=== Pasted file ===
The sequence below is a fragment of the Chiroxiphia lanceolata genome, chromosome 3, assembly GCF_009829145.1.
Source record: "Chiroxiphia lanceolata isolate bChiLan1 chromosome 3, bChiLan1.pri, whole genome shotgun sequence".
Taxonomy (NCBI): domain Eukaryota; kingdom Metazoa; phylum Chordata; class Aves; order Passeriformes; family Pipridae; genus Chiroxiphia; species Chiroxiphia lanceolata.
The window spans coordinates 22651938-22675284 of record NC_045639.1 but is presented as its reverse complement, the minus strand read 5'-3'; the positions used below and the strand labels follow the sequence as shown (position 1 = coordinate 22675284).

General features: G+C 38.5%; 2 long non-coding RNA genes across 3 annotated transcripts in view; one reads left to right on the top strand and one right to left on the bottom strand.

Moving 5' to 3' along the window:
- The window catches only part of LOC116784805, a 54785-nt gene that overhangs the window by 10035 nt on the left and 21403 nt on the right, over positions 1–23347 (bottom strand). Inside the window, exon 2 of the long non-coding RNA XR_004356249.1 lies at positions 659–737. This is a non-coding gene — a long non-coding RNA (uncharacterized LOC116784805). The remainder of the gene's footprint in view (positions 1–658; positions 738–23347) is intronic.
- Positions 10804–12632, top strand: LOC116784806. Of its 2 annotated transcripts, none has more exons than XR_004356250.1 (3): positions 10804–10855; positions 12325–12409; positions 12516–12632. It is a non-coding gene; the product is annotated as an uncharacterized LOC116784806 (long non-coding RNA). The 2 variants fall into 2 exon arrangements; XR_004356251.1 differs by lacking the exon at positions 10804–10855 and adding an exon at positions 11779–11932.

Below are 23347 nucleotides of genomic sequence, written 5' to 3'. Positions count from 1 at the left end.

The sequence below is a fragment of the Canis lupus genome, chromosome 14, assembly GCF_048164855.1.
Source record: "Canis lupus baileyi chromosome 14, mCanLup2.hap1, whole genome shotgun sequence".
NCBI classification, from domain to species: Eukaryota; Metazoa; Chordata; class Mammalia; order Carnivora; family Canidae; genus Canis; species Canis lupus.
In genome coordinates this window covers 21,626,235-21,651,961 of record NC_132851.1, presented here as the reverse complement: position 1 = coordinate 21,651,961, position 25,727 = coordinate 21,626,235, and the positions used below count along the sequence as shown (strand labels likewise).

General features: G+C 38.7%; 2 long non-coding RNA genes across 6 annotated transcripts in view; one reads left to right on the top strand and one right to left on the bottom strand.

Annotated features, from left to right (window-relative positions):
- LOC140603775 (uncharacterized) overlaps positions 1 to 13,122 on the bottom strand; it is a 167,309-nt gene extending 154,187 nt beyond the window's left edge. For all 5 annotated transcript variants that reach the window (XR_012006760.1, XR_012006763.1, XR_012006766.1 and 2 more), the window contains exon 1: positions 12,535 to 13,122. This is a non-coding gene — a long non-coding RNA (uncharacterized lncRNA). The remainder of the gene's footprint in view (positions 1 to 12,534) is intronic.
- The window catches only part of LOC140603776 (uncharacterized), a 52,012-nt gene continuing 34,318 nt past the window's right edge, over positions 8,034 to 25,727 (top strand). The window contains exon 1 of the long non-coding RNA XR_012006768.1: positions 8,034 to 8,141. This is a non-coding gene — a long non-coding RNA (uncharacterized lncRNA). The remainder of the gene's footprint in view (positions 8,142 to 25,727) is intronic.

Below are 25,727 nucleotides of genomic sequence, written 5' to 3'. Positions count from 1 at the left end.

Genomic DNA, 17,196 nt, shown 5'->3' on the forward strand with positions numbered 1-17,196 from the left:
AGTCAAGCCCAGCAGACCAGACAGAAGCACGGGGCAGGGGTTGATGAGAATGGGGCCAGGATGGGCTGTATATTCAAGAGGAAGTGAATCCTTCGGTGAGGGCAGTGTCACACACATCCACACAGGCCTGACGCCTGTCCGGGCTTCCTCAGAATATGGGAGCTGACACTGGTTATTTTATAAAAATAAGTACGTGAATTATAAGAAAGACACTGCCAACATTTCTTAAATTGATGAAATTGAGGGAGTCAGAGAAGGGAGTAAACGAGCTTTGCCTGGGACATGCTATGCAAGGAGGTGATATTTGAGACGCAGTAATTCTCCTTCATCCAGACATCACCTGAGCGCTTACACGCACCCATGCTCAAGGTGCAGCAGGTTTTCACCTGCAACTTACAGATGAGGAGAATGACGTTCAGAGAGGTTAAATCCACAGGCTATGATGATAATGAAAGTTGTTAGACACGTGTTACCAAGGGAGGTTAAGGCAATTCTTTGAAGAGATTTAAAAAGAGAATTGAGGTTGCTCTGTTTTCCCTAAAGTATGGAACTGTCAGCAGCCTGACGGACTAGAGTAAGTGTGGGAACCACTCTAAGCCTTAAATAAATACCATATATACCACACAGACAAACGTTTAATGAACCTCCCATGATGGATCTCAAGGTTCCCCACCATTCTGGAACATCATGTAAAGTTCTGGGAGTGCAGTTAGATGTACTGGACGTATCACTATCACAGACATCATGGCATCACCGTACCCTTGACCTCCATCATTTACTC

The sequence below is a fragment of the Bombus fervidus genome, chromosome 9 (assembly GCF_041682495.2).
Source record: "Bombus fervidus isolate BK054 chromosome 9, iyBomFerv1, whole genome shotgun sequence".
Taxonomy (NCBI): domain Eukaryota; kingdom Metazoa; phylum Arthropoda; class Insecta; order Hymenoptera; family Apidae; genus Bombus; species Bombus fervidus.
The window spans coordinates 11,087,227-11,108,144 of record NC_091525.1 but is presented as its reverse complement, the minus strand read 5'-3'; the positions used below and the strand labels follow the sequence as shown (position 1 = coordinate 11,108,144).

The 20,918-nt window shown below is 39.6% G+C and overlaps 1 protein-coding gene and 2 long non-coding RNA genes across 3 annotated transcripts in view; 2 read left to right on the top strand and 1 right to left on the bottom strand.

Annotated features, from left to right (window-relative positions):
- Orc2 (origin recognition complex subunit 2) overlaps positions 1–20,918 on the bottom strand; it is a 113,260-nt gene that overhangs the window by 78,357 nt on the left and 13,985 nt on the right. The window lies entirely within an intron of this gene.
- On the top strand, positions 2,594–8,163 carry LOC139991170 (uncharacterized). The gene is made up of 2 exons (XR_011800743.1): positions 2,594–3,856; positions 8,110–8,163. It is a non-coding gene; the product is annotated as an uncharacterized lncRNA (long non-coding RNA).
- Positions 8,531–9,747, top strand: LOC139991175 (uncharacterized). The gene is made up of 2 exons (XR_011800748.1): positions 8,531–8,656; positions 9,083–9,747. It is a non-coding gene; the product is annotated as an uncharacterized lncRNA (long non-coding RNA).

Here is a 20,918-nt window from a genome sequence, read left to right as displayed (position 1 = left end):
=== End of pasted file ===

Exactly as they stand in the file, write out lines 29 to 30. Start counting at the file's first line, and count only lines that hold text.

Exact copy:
- Positions 8,531–9,747, top strand: LOC139991175 (uncharacterized). The gene is made up of 2 exons (XR_011800748.1): positions 8,531–8,656; positions 9,083–9,747. It is a non-coding gene; the product is annotated as an uncharacterized lncRNA (long non-coding RNA).

Here is a 20,918-nt window from a genome sequence, read left to right as displayed (position 1 = left end):